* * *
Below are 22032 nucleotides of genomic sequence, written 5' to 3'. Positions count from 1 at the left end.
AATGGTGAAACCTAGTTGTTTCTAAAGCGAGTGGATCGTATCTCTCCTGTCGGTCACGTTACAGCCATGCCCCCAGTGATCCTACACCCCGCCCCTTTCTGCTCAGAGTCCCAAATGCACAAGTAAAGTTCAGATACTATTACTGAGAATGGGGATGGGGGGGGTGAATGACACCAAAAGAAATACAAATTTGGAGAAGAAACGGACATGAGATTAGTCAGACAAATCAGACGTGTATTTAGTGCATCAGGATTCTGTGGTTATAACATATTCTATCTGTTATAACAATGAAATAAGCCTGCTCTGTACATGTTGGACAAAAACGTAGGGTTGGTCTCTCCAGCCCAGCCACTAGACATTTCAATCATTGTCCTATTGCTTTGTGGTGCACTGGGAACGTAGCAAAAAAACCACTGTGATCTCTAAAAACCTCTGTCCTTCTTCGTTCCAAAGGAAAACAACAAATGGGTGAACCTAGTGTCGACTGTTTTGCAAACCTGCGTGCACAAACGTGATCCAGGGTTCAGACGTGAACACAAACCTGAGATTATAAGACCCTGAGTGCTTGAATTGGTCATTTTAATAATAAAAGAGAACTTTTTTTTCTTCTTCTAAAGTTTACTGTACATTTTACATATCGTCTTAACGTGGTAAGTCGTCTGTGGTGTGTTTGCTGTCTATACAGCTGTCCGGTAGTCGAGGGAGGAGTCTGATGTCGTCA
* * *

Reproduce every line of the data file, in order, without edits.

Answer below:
Below are 22032 nucleotides of genomic sequence, written 5' to 3'. Positions count from 1 at the left end.
AATGGTGAAACCTAGTTGTTTCTAAAGCGAGTGGATCGTATCTCTCCTGTCGGTCACGTTACAGCCATGCCCCCAGTGATCCTACACCCCGCCCCTTTCTGCTCAGAGTCCCAAATGCACAAGTAAAGTTCAGATACTATTACTGAGAATGGGGATGGGGGGGGTGAATGACACCAAAAGAAATACAAATTTGGAGAAGAAACGGACATGAGATTAGTCAGACAAATCAGACGTGTATTTAGTGCATCAGGATTCTGTGGTTATAACATATTCTATCTGTTATAACAATGAAATAAGCCTGCTCTGTACATGTTGGACAAAAACGTAGGGTTGGTCTCTCCAGCCCAGCCACTAGACATTTCAATCATTGTCCTATTGCTTTGTGGTGCACTGGGAACGTAGCAAAAAAACCACTGTGATCTCTAAAAACCTCTGTCCTTCTTCGTTCCAAAGGAAAACAACAAATGGGTGAACCTAGTGTCGACTGTTTTGCAAACCTGCGTGCACAAACGTGATCCAGGGTTCAGACGTGAACACAAACCTGAGATTATAAGACCCTGAGTGCTTGAATTGGTCATTTTAATAATAAAAGAGAACTTTTTTTTCTTCTTCTAAAGTTTACTGTACATTTTACATATCGTCTTAACGTGGTAAGTCGTCTGTGGTGTGTTTGCTGTCTATACAGCTGTCCGGTAGTCGAGGGAGGAGTCTGATGTCGTCA